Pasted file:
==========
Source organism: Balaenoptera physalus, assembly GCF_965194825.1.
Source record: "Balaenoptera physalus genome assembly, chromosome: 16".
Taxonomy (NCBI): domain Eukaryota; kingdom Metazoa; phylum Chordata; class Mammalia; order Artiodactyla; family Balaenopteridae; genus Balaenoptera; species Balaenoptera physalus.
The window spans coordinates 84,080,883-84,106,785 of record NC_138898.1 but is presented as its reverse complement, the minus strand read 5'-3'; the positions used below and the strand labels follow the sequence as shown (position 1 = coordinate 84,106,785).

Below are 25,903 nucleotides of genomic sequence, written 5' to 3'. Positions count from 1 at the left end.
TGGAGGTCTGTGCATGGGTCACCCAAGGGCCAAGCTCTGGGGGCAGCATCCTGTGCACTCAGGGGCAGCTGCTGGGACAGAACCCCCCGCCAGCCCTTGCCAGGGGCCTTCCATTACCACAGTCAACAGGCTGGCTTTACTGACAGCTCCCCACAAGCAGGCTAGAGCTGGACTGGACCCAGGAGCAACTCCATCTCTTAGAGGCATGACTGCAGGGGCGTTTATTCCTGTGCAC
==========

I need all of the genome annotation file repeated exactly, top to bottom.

Source organism: Balaenoptera physalus, assembly GCF_965194825.1.
Source record: "Balaenoptera physalus genome assembly, chromosome: 16".
Taxonomy (NCBI): domain Eukaryota; kingdom Metazoa; phylum Chordata; class Mammalia; order Artiodactyla; family Balaenopteridae; genus Balaenoptera; species Balaenoptera physalus.
The window spans coordinates 84,080,883-84,106,785 of record NC_138898.1 but is presented as its reverse complement, the minus strand read 5'-3'; the positions used below and the strand labels follow the sequence as shown (position 1 = coordinate 84,106,785).

Below are 25,903 nucleotides of genomic sequence, written 5' to 3'. Positions count from 1 at the left end.
TGGAGGTCTGTGCATGGGTCACCCAAGGGCCAAGCTCTGGGGGCAGCATCCTGTGCACTCAGGGGCAGCTGCTGGGACAGAACCCCCCGCCAGCCCTTGCCAGGGGCCTTCCATTACCACAGTCAACAGGCTGGCTTTACTGACAGCTCCCCACAAGCAGGCTAGAGCTGGACTGGACCCAGGAGCAACTCCATCTCTTAGAGGCATGACTGCAGGGGCGTTTATTCCTGTGCAC